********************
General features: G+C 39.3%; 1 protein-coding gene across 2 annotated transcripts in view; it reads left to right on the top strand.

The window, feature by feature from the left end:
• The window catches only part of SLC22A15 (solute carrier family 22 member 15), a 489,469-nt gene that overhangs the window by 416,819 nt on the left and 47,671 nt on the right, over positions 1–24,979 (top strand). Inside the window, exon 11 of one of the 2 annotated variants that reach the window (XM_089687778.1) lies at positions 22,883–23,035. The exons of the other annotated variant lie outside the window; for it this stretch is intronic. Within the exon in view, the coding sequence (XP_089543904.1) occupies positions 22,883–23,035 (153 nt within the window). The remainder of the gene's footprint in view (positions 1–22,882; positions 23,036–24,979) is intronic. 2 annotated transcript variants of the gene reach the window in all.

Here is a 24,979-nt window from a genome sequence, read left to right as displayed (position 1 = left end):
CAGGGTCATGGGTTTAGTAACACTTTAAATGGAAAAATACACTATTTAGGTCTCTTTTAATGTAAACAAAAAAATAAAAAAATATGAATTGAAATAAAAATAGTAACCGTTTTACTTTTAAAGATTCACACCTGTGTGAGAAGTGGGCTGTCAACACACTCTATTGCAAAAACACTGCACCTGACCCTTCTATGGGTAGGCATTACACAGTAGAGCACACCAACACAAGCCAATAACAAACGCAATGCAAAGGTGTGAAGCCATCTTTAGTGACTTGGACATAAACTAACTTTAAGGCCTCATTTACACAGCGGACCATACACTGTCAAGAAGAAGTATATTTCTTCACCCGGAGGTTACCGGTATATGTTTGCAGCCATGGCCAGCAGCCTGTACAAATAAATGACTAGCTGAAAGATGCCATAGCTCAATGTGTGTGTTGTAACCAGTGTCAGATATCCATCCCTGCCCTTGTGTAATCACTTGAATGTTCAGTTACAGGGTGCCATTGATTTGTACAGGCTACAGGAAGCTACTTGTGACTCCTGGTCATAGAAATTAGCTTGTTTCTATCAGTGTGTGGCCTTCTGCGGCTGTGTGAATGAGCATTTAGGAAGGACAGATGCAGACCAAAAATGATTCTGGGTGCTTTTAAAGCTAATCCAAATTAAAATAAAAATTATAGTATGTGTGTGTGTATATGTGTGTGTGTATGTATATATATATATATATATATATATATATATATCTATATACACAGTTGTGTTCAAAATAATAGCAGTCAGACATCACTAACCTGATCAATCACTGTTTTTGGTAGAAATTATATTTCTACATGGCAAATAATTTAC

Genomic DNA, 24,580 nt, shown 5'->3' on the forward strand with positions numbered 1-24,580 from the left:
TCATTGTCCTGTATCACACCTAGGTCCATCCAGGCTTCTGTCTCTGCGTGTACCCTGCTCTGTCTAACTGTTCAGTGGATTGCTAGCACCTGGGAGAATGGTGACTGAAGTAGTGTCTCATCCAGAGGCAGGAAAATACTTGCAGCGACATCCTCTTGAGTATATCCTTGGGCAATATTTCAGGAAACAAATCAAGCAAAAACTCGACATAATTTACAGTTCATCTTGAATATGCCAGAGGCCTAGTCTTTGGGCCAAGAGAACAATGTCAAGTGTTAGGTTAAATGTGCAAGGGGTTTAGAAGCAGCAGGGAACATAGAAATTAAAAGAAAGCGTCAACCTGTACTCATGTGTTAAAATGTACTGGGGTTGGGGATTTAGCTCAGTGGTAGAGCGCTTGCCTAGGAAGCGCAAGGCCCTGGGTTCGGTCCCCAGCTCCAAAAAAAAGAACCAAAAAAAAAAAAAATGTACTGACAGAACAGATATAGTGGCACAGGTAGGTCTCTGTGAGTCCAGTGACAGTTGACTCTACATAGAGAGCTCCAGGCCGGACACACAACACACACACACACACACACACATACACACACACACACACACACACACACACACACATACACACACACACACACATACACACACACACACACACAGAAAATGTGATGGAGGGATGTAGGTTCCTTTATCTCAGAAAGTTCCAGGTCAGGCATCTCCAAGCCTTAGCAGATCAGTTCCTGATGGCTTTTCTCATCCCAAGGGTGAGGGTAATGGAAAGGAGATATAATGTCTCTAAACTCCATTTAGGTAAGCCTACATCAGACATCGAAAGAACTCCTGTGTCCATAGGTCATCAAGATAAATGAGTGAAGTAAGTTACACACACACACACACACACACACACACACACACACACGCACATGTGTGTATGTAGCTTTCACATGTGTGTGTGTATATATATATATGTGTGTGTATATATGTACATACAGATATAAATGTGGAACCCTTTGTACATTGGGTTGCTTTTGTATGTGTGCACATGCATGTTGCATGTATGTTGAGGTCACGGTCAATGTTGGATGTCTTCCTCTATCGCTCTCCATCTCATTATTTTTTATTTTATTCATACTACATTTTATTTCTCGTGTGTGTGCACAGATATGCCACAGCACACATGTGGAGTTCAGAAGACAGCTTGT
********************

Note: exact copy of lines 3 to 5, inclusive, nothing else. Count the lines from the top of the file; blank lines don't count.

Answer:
• The window catches only part of SLC22A15 (solute carrier family 22 member 15), a 489,469-nt gene that overhangs the window by 416,819 nt on the left and 47,671 nt on the right, over positions 1–24,979 (top strand). Inside the window, exon 11 of one of the 2 annotated variants that reach the window (XM_089687778.1) lies at positions 22,883–23,035. The exons of the other annotated variant lie outside the window; for it this stretch is intronic. Within the exon in view, the coding sequence (XP_089543904.1) occupies positions 22,883–23,035 (153 nt within the window). The remainder of the gene's footprint in view (positions 1–22,882; positions 23,036–24,979) is intronic. 2 annotated transcript variants of the gene reach the window in all.

Here is a 24,979-nt window from a genome sequence, read left to right as displayed (position 1 = left end):
CAGGGTCATGGGTTTAGTAACACTTTAAATGGAAAAATACACTATTTAGGTCTCTTTTAATGTAAACAAAAAAATAAAAAAATATGAATTGAAATAAAAATAGTAACCGTTTTACTTTTAAAGATTCACACCTGTGTGAGAAGTGGGCTGTCAACACACTCTATTGCAAAAACACTGCACCTGACCCTTCTATGGGTAGGCATTACACAGTAGAGCACACCAACACAAGCCAATAACAAACGCAATGCAAAGGTGTGAAGCCATCTTTAGTGACTTGGACATAAACTAACTTTAAGGCCTCATTTACACAGCGGACCATACACTGTCAAGAAGAAGTATATTTCTTCACCCGGAGGTTACCGGTATATGTTTGCAGCCATGGCCAGCAGCCTGTACAAATAAATGACTAGCTGAAAGATGCCATAGCTCAATGTGTGTGTTGTAACCAGTGTCAGATATCCATCCCTGCCCTTGTGTAATCACTTGAATGTTCAGTTACAGGGTGCCATTGATTTGTACAGGCTACAGGAAGCTACTTGTGACTCCTGGTCATAGAAATTAGCTTGTTTCTATCAGTGTGTGGCCTTCTGCGGCTGTGTGAATGAGCATTTAGGAAGGACAGATGCAGACCAAAAATGATTCTGGGTGCTTTTAAAGCTAATCCAAATTAAAATAAAAATTATAGTATGTGTGTGTGTATATGTGTGTGTGTATGTATATATATATATATATATATATATATATATATCTATATACACAGTTGTGTTCAAAATAATAGCAGTCAGACATCACTAACCTGATCAATCACTGTTTTTGGTAGAAATTATATTTCTACATGGCAAATAATTTAC